A recent paper by C·I·B student, Stuart Hall, found that heat pre-treatment of seeds can improve restoration
efforts in fynbos ecosystems that were cleared of invasive alien tree species. The paper was co-authored by C·I·B Core Team
Members, Mirijam Gaertner and Karen Esler, and C·I·B Research Associate, Patricia Holmes.
In areas where invasive alien plants have been removed there may be a need for reintroducing seed of fynbos species to
re-establish a functional ecosystem. Much work has been done on the effect of smoke on germination, but few studies on the effect of heat
treatment. The study, which was conducted on seeds of species from Blaauwberg Nature Reserve, compared the effect of different temperatures
and times of exposure on the germination of a range of species that are typical of fynbos vegetation.
After grouping the seeds according to their response to the heat treatments, Stuart identified two main groups. One group was
stimulated by smoke without heat, or extended exposure to mildly high temperatures, or did not require any germination cues. These species
were in most cases sensitive to temperatures above 60 degrees Celsius. The other group of species needed exposure to higher temperatures,
germinating best at exposure to 100 degrees Celsius, and not germinating optimally without heat exposure.
According to Stuart, “our study gives us a guideline of what species require heat treatments when planning active
restoration involving sowing seeds of native species. Previous fynbos heat studies involved species mostly within the pea family (Fabaceae).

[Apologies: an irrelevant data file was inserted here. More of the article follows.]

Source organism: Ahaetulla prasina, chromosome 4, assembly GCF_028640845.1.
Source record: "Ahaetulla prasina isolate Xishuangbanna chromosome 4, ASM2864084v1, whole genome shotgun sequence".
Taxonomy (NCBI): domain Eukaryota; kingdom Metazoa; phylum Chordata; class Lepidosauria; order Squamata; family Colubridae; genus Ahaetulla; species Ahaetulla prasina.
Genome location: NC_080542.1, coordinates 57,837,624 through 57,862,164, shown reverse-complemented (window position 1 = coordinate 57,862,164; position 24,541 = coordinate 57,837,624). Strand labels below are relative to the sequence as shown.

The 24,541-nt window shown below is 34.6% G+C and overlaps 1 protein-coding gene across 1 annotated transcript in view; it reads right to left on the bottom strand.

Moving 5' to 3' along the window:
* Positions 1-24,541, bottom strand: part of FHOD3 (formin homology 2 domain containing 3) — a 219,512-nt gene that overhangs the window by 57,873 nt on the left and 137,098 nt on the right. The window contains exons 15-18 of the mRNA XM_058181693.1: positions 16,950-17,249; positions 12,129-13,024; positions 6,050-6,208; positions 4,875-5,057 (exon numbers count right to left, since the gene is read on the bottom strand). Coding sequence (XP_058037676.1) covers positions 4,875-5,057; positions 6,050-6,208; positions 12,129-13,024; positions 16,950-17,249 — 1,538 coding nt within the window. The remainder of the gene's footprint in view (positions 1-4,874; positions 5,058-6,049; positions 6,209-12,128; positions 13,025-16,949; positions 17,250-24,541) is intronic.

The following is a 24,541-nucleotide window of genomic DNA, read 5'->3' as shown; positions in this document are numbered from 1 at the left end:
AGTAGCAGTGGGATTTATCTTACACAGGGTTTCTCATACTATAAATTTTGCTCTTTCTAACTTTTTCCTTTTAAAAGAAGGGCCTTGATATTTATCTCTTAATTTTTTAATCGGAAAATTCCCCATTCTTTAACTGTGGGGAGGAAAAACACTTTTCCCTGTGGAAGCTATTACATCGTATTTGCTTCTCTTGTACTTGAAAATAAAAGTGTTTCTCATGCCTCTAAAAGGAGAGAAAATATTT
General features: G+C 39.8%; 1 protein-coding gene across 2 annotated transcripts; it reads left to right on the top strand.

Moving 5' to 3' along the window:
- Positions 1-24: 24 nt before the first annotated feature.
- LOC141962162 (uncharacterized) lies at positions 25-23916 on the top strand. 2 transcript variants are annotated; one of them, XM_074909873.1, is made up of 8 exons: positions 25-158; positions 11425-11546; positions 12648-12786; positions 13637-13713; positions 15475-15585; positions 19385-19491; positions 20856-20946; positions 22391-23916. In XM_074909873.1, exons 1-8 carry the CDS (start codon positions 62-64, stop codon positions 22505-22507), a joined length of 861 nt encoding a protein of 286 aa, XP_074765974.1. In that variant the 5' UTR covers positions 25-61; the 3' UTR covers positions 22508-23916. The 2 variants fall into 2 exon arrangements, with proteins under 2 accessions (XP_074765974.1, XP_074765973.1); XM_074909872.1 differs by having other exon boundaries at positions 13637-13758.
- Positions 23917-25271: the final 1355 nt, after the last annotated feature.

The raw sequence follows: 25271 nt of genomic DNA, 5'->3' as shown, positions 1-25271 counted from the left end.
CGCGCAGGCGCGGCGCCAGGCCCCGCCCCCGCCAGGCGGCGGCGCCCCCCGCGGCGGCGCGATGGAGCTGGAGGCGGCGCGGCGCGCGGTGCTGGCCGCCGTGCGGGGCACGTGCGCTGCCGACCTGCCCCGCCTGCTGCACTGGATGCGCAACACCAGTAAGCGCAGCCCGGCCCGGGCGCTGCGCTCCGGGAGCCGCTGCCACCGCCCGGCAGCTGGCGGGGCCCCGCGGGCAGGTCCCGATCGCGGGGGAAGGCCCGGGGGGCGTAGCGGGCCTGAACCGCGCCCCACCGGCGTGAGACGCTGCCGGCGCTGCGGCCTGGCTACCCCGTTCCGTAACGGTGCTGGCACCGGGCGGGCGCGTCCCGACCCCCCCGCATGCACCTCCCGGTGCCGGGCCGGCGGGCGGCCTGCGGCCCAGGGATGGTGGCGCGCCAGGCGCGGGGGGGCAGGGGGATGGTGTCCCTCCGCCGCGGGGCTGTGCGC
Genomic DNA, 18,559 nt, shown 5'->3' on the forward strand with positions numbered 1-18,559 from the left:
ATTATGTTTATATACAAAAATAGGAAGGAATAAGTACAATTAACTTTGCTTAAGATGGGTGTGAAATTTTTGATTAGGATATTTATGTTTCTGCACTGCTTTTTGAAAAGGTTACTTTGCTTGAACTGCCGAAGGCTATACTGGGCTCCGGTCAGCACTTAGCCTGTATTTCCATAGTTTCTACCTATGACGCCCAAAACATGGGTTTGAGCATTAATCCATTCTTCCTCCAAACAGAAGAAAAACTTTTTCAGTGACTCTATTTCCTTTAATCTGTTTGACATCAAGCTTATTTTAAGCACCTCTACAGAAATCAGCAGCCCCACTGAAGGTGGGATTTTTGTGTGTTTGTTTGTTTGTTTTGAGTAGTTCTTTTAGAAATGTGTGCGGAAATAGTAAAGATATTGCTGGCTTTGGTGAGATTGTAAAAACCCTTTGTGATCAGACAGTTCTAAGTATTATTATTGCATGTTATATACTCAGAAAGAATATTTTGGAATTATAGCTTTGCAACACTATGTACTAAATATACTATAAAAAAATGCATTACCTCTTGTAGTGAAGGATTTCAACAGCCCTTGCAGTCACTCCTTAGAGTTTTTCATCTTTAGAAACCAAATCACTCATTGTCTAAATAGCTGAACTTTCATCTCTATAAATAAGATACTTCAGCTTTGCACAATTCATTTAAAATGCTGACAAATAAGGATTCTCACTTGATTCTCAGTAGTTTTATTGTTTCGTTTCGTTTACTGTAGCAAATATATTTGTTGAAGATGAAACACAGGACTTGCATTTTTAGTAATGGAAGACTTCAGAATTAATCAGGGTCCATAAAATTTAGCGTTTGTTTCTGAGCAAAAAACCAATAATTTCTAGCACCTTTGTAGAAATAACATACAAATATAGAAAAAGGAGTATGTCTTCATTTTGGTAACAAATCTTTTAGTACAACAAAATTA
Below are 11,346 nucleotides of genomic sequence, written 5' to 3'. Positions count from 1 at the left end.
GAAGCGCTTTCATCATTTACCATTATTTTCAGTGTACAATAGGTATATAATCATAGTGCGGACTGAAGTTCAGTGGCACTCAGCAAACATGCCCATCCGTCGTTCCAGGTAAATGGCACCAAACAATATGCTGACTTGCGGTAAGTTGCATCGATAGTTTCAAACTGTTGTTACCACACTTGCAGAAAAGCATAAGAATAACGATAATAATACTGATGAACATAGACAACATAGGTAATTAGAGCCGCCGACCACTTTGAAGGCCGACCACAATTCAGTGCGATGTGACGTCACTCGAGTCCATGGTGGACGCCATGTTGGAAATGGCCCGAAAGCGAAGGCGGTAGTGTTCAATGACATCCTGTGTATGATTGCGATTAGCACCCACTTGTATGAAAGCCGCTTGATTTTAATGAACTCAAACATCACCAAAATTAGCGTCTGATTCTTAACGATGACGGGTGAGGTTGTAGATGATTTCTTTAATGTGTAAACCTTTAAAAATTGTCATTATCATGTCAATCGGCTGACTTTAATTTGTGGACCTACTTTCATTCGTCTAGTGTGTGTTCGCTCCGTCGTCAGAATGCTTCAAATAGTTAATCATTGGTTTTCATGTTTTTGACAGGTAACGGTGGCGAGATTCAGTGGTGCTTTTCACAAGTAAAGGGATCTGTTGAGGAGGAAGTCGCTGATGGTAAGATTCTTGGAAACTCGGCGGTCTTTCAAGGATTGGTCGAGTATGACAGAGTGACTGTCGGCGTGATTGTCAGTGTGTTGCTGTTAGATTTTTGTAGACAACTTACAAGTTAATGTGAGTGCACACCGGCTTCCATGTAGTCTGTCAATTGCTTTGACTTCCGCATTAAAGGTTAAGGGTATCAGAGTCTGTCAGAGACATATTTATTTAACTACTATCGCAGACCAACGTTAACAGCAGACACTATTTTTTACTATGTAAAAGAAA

Our study showed that species from genera in other families (Trichocephalus within Rhamnaceae and Pelargonium within Geraniaceae) also
respond to heat and smoke treatment, which was not previously proven within the fynbos.”
“Our study further suggests what species are likely to experience depleted seed banks as a result of fires in
ecosystems invaded by alien invasive species,” explains Stuart, lead author of the paper in Austral Ecology.
This study was done in collaboration with Kew and the research undertaken at the Millennium Seed Bank, with financial support from the
Bentham Moxon Trust and the Arcadia Fund, as well as the Working for Water Programme through their collaborative research project on
“Integrated Management of invasive alien species in South Africa”.
Read the paper
Hall, S.A., Newton, R.J., Holmes, P.M.,
Gaertner, M. and Esler, K.J. (2016). Heat and smoke pre-treatment of seeds to improve restoration of an endangered Mediterranean climate
vegetation type. Austral Ecology. DOI: 10.1111/aec.12449
For more information, contact Stuart Hall at email@example.com
C·I·B student Stuart Hall monitoring the germination performance of seeds at research sites at
Blaauwberg Nature Reserve (Photo credit: Dale Slabbert)